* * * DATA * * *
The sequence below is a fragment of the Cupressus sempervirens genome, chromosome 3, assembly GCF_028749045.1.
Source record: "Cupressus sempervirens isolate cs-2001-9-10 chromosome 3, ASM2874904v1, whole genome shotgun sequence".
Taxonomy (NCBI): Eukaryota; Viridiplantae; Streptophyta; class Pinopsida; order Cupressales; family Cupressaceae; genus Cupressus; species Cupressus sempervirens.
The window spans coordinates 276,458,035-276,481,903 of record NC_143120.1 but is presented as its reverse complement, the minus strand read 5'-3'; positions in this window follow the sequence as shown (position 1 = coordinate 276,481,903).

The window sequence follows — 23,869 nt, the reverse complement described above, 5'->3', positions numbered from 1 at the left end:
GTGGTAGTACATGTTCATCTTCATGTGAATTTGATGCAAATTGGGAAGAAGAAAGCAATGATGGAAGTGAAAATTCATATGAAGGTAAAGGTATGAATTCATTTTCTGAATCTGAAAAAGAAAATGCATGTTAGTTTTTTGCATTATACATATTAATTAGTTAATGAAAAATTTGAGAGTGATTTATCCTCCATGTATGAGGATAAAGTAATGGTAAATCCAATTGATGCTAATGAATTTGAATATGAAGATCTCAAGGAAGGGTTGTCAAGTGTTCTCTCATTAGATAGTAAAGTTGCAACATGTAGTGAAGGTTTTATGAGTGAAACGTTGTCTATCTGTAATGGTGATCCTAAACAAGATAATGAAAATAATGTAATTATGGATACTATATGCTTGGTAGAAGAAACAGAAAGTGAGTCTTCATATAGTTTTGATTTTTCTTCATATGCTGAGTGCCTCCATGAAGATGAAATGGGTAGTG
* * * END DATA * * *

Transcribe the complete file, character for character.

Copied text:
The sequence below is a fragment of the Cupressus sempervirens genome, chromosome 3, assembly GCF_028749045.1.
Source record: "Cupressus sempervirens isolate cs-2001-9-10 chromosome 3, ASM2874904v1, whole genome shotgun sequence".
Taxonomy (NCBI): Eukaryota; Viridiplantae; Streptophyta; class Pinopsida; order Cupressales; family Cupressaceae; genus Cupressus; species Cupressus sempervirens.
The window spans coordinates 276,458,035-276,481,903 of record NC_143120.1 but is presented as its reverse complement, the minus strand read 5'-3'; positions in this window follow the sequence as shown (position 1 = coordinate 276,481,903).

The window sequence follows — 23,869 nt, the reverse complement described above, 5'->3', positions numbered from 1 at the left end:
GTGGTAGTACATGTTCATCTTCATGTGAATTTGATGCAAATTGGGAAGAAGAAAGCAATGATGGAAGTGAAAATTCATATGAAGGTAAAGGTATGAATTCATTTTCTGAATCTGAAAAAGAAAATGCATGTTAGTTTTTTGCATTATACATATTAATTAGTTAATGAAAAATTTGAGAGTGATTTATCCTCCATGTATGAGGATAAAGTAATGGTAAATCCAATTGATGCTAATGAATTTGAATATGAAGATCTCAAGGAAGGGTTGTCAAGTGTTCTCTCATTAGATAGTAAAGTTGCAACATGTAGTGAAGGTTTTATGAGTGAAACGTTGTCTATCTGTAATGGTGATCCTAAACAAGATAATGAAAATAATGTAATTATGGATACTATATGCTTGGTAGAAGAAACAGAAAGTGAGTCTTCATATAGTTTTGATTTTTCTTCATATGCTGAGTGCCTCCATGAAGATGAAATGGGTAGTG